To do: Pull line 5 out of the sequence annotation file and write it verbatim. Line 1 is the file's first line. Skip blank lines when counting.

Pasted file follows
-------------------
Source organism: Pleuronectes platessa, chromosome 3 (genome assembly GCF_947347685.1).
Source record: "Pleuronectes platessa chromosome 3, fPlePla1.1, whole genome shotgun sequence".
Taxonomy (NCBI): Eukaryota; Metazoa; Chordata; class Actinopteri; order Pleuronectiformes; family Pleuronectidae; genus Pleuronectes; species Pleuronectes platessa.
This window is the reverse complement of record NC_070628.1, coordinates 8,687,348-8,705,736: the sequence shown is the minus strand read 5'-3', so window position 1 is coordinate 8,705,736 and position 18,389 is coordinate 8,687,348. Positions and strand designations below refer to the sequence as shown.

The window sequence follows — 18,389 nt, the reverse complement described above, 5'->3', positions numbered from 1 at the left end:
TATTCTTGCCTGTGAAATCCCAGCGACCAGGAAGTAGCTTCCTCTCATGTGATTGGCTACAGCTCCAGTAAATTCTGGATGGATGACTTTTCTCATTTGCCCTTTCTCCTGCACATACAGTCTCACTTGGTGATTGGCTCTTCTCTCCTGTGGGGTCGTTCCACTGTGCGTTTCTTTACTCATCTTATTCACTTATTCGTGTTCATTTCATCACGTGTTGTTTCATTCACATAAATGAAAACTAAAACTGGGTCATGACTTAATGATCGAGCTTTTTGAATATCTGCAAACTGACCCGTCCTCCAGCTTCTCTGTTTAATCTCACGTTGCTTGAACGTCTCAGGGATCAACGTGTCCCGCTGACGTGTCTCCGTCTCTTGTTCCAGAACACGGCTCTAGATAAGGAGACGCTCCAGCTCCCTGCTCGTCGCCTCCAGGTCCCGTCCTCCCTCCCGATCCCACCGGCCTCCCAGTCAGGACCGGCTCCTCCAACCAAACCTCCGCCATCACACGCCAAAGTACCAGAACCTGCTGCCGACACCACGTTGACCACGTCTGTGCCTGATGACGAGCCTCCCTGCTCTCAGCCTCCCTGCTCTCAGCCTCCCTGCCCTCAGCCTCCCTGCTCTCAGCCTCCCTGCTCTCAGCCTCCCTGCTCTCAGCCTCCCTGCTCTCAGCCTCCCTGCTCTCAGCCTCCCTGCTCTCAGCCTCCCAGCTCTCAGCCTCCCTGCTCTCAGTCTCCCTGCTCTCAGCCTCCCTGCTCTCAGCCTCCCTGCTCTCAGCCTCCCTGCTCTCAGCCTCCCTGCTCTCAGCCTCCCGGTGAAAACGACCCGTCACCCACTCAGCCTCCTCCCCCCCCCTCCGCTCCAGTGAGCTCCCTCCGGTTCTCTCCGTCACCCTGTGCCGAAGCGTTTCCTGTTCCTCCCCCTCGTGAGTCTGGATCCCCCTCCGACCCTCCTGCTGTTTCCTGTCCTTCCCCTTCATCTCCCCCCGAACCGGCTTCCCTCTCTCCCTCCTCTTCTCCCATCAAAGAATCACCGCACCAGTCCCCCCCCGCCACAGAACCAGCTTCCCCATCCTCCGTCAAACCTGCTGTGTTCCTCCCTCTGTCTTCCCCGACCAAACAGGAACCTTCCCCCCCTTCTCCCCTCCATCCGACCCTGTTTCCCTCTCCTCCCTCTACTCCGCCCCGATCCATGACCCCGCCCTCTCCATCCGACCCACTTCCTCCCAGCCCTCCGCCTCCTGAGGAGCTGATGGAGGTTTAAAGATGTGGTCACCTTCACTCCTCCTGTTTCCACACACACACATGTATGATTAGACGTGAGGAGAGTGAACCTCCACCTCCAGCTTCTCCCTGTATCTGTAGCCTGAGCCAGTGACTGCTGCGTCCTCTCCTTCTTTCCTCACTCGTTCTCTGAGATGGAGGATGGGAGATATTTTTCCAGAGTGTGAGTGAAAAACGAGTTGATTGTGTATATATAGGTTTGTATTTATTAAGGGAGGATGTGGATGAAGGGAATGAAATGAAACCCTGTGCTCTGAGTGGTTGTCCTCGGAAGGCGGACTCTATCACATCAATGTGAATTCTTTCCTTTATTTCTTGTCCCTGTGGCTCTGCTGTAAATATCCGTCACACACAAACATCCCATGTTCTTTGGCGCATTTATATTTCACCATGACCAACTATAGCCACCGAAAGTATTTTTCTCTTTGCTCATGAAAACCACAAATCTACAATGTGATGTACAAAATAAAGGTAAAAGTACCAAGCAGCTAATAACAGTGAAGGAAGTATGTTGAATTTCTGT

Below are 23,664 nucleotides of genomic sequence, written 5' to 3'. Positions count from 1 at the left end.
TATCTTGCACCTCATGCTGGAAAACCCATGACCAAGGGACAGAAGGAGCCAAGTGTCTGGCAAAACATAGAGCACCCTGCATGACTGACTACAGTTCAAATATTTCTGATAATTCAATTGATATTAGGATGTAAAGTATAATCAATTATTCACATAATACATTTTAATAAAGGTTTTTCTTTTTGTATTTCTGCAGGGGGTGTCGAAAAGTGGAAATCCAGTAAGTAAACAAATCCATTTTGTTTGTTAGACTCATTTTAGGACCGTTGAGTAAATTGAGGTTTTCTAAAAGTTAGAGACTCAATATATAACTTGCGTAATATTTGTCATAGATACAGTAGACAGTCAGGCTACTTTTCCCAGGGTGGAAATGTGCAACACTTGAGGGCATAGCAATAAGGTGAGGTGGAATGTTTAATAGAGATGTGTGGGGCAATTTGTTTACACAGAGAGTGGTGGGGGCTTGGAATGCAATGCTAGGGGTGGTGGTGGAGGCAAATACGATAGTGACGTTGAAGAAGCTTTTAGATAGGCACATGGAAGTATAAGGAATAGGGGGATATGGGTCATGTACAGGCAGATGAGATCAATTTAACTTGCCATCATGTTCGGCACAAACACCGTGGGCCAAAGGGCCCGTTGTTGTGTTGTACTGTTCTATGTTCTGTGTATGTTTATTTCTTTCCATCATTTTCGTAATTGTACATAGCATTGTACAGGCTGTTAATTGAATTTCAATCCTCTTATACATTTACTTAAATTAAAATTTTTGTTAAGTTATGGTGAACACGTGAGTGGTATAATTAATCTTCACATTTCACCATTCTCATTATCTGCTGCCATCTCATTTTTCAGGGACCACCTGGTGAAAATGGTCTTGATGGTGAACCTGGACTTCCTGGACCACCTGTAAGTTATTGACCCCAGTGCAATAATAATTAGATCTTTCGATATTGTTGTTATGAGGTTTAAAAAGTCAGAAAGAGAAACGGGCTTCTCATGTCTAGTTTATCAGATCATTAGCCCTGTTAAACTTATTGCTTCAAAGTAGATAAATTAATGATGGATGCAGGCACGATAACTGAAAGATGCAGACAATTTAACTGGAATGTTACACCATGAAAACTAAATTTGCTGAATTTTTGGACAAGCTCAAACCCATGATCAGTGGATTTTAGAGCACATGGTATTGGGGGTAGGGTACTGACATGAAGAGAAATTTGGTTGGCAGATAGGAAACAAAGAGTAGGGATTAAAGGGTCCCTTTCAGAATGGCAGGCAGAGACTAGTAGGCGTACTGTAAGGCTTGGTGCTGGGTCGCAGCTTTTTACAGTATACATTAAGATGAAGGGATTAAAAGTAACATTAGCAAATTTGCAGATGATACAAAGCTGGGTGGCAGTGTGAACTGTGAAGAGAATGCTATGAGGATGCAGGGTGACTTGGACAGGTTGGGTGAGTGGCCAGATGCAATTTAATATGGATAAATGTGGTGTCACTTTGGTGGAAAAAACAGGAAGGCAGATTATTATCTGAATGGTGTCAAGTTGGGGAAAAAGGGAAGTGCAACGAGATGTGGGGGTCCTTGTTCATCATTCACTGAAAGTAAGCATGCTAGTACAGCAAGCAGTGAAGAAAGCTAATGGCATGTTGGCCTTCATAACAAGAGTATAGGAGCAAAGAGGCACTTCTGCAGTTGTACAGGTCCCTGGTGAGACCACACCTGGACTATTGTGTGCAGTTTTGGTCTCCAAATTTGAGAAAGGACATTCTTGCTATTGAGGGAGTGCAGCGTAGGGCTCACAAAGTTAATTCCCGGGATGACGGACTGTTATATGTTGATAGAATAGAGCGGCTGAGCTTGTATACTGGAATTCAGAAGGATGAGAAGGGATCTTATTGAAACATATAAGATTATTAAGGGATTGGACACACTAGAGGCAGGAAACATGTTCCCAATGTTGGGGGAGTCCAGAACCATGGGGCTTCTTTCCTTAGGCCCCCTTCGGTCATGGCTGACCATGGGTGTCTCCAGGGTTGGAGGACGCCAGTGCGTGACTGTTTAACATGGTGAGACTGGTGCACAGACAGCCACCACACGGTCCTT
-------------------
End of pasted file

The window sequence follows — 18,389 nt, the reverse complement described above, 5'->3', positions numbered from 1 at the left end: